How to overcome perfectionism
"Perfectionism" has come up a lot recently in coaching conversations so I thought it'd be a good time to share some insights around it.
One person said, "I hate doing things I'm not good at, and I dwell on mistakes I make, they're proof I'm not good enough...so I don't bother"
Another said, "If I don't keep on top of my studies then I end up avoiding it all together...because my revision wasn't perfect enough"
We talk about perfectionism as though it's 'a thing', or a condition, when really, it's just a set of beliefs that we hold on to but aren't useful.
Like the two statements above - it's not useful to believe that we're not good enough just because we make a mistake, nor is it useful to think we should give up just because something wasn't done to the highest standard.
So in both of these cases, I challenged the two people to consider why these old beliefs weren't useful or rational. Then I asked them to consider what would be a more useful perspective. In the first case, it was more useful to see mistakes as an opportunity to learn, rather than a sign of our value.
In the second, we created the phrase 'doing is the new perfect' (like the phrase 'Thursdays are the new Fridays'), and in both situations these new perspectives made a massive difference.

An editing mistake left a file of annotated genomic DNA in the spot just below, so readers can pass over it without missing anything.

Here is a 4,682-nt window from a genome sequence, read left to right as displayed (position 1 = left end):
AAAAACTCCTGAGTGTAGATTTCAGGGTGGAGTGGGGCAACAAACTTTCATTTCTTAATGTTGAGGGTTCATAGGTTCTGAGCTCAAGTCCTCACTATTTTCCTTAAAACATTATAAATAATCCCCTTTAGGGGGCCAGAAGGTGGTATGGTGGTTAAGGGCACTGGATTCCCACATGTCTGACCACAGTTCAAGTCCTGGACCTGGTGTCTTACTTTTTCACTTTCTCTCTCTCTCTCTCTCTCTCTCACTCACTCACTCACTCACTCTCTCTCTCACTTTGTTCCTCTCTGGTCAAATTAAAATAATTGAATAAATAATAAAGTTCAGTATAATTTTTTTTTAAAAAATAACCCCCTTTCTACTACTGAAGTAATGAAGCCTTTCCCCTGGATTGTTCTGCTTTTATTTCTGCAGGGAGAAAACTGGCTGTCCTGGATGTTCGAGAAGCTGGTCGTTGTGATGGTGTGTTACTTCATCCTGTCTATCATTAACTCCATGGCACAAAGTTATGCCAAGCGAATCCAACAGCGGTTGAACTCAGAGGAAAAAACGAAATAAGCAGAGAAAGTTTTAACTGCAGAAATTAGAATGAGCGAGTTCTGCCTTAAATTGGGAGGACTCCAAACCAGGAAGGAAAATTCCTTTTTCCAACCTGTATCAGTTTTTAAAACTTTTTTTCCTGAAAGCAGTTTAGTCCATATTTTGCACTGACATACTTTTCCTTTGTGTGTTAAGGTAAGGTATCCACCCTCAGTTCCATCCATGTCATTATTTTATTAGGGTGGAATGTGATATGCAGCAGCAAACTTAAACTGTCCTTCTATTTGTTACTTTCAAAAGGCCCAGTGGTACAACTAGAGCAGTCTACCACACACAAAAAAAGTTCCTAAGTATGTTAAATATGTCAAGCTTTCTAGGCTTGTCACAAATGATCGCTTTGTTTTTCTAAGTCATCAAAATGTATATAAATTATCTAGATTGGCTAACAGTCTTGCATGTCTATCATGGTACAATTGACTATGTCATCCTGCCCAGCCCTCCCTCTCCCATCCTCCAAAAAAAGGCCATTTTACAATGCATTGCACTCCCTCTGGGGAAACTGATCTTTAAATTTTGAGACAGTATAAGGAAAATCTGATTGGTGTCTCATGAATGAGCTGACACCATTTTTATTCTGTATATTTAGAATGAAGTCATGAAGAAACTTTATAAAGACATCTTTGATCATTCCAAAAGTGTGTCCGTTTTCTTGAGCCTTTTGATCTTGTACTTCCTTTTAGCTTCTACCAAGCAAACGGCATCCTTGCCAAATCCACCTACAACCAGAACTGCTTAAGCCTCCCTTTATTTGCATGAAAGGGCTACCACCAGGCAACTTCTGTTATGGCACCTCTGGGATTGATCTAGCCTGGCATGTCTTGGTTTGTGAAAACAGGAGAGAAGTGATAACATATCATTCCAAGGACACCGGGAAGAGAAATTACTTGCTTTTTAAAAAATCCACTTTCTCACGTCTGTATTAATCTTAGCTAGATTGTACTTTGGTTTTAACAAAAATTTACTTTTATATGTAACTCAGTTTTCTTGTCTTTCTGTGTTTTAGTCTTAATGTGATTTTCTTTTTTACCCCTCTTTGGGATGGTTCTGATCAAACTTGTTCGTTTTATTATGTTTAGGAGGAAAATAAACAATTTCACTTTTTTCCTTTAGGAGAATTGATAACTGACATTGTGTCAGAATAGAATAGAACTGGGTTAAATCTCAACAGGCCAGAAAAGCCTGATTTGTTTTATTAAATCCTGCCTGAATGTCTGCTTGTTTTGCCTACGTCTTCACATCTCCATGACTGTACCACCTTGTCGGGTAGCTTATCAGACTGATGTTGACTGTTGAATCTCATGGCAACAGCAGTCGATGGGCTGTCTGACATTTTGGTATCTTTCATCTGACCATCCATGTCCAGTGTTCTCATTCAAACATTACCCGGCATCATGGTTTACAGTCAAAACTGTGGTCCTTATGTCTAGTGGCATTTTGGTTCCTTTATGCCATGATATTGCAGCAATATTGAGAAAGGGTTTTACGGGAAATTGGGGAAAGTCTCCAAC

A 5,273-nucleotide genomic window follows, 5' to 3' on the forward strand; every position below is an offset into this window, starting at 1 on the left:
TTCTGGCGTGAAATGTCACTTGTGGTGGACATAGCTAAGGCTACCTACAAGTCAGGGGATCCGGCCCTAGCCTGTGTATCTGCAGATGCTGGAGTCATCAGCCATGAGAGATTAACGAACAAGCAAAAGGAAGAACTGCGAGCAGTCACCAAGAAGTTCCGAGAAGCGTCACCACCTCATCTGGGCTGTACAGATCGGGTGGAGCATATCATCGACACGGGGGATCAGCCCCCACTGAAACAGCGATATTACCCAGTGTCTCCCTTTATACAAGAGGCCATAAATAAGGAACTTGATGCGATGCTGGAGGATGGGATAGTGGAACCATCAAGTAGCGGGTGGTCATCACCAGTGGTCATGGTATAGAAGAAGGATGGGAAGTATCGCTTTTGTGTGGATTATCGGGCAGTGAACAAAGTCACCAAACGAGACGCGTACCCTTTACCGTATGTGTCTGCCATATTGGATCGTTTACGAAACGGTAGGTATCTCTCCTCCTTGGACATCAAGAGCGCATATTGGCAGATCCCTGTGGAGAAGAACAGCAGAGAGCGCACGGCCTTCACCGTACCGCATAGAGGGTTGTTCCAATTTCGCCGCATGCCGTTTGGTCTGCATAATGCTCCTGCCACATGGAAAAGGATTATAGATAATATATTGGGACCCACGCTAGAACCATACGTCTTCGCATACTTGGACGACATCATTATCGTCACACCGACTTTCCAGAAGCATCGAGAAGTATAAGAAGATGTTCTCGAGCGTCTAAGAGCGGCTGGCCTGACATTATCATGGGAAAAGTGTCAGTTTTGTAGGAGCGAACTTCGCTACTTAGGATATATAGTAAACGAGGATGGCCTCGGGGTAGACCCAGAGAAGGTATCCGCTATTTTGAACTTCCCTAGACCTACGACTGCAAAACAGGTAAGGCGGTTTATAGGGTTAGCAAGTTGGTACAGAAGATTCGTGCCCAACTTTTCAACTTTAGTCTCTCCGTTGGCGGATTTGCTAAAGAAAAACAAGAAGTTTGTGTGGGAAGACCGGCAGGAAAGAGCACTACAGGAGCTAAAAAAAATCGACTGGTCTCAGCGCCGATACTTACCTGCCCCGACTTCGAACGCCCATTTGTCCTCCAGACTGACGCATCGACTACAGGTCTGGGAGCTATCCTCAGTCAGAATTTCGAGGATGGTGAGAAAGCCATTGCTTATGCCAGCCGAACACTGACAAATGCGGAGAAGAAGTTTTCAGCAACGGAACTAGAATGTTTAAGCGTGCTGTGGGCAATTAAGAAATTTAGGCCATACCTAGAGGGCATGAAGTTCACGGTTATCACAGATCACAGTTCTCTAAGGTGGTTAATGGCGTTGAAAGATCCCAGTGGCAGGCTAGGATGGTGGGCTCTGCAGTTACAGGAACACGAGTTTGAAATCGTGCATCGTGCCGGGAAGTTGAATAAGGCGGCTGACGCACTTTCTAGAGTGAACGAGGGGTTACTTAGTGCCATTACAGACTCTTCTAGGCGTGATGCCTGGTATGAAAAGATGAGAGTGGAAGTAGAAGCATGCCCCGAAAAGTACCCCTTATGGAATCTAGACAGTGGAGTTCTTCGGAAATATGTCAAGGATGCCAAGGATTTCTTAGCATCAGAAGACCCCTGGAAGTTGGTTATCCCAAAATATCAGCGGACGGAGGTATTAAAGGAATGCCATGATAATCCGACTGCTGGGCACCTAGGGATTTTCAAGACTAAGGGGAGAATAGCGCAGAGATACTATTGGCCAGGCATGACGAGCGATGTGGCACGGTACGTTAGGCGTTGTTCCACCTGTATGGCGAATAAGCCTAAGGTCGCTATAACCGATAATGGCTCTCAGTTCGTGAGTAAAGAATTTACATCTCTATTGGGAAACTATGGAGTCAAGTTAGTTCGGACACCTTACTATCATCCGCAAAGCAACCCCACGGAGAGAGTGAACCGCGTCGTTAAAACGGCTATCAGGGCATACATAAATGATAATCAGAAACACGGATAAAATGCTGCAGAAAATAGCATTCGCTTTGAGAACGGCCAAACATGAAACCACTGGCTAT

But there was one particular conversation that really stood out for me. It was someone who had got clear ideas on what he wanted for himself and his life, but he was demotivated and had given up trying.
Through the conversation we uncovered his thoughts about why he'd given up his sport. He said "I used to be a lot fitter...and it's not easy to play anymore. It's supposed to just be easy and come naturally to me!"
* ALARM BELLS RING *
It's no wonder he wasn't motivated to act when he had this belief, in fact, he couldn't be expected to behave any differently when this was how he saw the world!
So we looked at where else this belief was showing up in his life. It turned out to be everywhere. As a child he had always been praised for the results he got, which at the time, he didn't need to work hard for. They just "came easy". So when the shit hit the fan and the desirable results weren't coming so easily anymore, he'd give up, because he just assumed he didn't have what it took.
This is what's known as a 'fixed mindset' - focusing on results and expecting innate talent or ability to get you there, instead of realising that THIS RARELY WORKS. Results come from effort and practice.
I therefore told him to make the goal the effort, not the result.
In other words:
Progress is the new perfect
Rather than focusing on the end goal, focus on the action. For example, instead of 'I want an amazing body', focus on 'I want to exercise 4 times per week' and 'I want to eat healthy food'.
Or, instead of 'I want to get 90% on this exam', focus on 'I want to revise for an hour every day'.
Have the actions be the desired result, and choose to feel accomplished by completing the actions instead of judging yourself for having not achieved the goal.
And I promise you, the results you want will start to take care of themselves.